It is all about ruining people's lives. The Filthful and Disgraceful Slavebugger is about ruining lives, not so much about making money. They waste your time in the deadest works of all time, ordering people to do things a certain way or they are going to be destroyed. They are also separated from the world with rules that assure dorkhood--depriving people of fun. Children suffer most--they lose their fun, they have to pio-sneer during school vacations, and they don't get to have outside contacts except to recruit people. And no college--no wonder so many are staying home with their parents well into their 40s.
What benefit is all the power of people's lives to the Governing Body?
For a certain segment of the population, power over others is a narcotic like no other
Power may not be a big deal for you, personally. But for those who are addicted to it, it's a rush like no other.
I agree with sir82 on that one . . . these men are "spokesmen for God" in the eyes of 7-10 million willing people . . . not just leaders. There's not much bigger power rush than that . . . and it is addictive. Once you get off on it . . . you can't live without it.
I thnk that Damn the Watchtower makes a valid point in comparing the lifestyles of any religion's upper echelons with the Governing Body of the WTS. Yes, they have free food, housing, health care, and clothing. Moreover, they have unlimited travel privileges. But there is no way to compare their dwellings in Brooklyn with the Roman Catholic Church's hierarchy in the Vatican, the bishops of the Anglican Church, or the leaders of the Mormon Church, just to name a few. Next to them, the Governing Body are small potatoes.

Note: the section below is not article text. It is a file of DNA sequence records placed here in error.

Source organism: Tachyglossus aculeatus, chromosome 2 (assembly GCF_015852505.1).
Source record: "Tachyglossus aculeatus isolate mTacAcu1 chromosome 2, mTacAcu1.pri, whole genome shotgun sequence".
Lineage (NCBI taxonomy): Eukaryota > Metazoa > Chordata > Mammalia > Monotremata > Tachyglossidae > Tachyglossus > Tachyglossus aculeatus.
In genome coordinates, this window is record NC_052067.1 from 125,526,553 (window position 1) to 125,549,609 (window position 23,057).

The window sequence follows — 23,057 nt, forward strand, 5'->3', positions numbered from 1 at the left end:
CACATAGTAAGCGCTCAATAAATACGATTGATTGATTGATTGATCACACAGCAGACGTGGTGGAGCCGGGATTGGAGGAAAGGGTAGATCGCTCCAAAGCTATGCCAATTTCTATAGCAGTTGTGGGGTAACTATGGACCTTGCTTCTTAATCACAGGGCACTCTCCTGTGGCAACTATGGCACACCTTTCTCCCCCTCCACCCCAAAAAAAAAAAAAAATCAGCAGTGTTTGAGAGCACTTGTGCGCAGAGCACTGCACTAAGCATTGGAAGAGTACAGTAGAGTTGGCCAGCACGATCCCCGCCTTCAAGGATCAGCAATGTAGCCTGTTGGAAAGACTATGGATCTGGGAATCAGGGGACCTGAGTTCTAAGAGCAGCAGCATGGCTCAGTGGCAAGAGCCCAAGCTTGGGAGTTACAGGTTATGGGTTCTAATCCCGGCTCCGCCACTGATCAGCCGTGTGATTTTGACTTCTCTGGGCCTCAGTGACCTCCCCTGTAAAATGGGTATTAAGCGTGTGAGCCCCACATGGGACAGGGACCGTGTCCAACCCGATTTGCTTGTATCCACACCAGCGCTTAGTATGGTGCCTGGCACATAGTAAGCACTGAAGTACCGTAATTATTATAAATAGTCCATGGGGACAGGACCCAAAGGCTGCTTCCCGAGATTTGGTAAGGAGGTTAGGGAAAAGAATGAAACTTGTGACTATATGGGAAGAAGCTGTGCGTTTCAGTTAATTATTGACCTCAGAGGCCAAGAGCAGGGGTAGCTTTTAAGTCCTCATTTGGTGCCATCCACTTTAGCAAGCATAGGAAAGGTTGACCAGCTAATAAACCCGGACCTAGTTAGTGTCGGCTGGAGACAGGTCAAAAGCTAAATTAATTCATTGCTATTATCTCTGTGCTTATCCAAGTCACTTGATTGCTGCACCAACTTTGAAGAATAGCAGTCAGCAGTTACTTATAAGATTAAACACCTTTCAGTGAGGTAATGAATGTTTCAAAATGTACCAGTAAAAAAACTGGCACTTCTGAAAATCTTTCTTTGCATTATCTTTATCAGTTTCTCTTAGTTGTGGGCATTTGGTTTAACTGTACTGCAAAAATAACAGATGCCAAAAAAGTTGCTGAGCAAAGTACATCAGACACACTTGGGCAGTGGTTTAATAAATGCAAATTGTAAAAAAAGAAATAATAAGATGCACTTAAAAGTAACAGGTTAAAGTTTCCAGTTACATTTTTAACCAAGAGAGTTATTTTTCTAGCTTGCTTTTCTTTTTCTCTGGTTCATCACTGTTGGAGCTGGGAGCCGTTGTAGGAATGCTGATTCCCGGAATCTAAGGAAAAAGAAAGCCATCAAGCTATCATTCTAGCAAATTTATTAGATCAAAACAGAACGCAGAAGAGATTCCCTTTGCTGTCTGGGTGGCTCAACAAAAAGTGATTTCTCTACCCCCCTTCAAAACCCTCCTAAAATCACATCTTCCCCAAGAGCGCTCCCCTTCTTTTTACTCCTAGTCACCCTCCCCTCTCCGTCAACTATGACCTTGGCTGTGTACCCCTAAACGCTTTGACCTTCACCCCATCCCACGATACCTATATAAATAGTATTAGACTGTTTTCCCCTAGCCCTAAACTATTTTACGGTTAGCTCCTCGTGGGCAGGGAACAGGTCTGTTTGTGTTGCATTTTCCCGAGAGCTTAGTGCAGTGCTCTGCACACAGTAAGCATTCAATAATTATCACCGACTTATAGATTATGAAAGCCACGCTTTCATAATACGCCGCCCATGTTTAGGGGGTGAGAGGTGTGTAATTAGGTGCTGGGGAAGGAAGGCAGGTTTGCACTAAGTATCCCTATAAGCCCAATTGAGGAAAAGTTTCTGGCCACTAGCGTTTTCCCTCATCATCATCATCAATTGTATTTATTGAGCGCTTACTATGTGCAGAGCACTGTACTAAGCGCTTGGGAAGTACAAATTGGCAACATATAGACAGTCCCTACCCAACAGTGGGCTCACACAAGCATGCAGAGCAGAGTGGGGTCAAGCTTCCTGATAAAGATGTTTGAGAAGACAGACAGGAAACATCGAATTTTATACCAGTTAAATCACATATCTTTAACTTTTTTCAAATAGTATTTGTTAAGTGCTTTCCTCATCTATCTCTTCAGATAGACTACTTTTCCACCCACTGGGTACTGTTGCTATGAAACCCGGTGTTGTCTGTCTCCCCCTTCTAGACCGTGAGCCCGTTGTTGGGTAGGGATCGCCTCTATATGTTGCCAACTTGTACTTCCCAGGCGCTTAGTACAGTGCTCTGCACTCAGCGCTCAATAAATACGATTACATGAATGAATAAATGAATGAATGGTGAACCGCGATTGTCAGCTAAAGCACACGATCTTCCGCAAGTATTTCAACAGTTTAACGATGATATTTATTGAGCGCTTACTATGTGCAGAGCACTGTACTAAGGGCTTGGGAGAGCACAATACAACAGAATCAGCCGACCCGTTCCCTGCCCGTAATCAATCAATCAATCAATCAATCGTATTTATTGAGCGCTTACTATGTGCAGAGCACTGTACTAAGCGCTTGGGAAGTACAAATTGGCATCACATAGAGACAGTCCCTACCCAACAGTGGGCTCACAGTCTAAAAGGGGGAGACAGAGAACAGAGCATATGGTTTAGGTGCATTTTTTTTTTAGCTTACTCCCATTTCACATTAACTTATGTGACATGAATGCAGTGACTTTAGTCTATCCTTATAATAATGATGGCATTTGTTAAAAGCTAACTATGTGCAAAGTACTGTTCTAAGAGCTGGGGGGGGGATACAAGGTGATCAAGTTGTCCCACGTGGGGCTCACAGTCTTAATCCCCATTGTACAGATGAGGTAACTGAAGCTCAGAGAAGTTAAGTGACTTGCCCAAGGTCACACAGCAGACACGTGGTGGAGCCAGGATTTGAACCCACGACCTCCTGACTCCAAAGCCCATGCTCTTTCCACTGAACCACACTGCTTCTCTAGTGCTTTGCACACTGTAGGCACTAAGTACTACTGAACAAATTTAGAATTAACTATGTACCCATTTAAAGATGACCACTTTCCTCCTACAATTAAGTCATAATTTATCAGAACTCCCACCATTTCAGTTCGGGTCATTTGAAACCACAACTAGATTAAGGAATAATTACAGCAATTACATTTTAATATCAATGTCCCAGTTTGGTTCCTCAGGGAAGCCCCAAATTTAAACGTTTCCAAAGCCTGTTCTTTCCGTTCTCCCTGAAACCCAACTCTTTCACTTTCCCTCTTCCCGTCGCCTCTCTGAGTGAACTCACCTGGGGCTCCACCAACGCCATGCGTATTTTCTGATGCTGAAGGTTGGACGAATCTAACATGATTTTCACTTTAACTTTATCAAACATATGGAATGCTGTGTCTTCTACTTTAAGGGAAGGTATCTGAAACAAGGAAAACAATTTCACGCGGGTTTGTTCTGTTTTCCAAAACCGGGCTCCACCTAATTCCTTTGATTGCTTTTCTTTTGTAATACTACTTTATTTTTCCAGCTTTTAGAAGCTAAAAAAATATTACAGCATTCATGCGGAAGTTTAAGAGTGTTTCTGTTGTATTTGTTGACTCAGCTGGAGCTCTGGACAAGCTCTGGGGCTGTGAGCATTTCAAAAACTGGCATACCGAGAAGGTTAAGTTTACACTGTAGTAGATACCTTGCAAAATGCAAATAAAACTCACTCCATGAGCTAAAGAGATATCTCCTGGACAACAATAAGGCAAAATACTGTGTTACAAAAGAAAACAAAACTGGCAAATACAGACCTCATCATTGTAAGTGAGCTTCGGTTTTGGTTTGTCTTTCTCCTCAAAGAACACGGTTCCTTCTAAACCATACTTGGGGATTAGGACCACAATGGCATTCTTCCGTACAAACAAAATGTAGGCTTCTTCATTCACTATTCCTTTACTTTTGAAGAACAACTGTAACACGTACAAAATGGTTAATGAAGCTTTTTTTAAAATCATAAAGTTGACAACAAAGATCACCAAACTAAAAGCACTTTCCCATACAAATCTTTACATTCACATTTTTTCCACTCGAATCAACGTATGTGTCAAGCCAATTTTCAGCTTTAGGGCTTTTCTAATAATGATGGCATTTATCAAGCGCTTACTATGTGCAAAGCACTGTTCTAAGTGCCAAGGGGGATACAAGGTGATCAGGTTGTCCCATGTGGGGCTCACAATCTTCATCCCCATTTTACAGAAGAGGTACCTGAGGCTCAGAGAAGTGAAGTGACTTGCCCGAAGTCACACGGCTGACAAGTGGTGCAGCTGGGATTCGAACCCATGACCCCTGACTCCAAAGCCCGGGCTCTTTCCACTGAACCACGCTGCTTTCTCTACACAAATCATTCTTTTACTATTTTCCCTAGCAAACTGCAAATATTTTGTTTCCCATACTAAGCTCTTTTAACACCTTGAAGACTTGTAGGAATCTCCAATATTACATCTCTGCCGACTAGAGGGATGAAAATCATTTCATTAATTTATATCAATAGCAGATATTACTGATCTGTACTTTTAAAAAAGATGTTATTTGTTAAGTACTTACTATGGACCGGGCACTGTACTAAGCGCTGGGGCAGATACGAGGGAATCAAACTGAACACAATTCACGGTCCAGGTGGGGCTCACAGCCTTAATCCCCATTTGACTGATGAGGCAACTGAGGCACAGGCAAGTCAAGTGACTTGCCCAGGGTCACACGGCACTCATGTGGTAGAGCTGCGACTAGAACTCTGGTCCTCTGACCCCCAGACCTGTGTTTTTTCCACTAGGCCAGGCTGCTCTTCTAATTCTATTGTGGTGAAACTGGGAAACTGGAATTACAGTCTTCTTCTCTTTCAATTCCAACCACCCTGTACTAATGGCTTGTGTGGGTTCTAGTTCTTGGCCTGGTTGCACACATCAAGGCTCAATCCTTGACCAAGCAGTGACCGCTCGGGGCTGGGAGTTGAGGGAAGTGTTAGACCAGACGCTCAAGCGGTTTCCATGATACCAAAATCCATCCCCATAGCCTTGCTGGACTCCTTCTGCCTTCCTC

But the issue here is the exercise of power, and while the WTS certainly can't claim the number of followers the other three leadership collectives can, they have more than enough. They exercise that power subtly through the printing of the anonymously authored articles and books in WTS publications, speeches at different conventions, and congregation visits by circuit and district overseers. They also appoint all congregation officers. The fact that most Witnesses cannot name the seven sitting members shows just how effective this method of control has been. Thus, they can wield power and be shielded from the consequences of bad decision-making. It's quite a sweet setup.
In this way, they can claim that the WTS is truly "theocratic" since no matter what happens to individual members, the organizational structure survives and continues to function. So if someone dies, he can eventually be replaced without any impact on day-to-day operations. If a member is dismissed, as happened to Raymond Franz and Leo Greenlees, the organization doesn't skip a beat. The publications continue to be printed and distributed. Witnesses continue to attend meetings at which their ongoing indoctrination and brainwashing does not stop. The field ministry remains the focus of the religion's activity. All of this happens regardless of who occupies the executive suite in Brooklyn.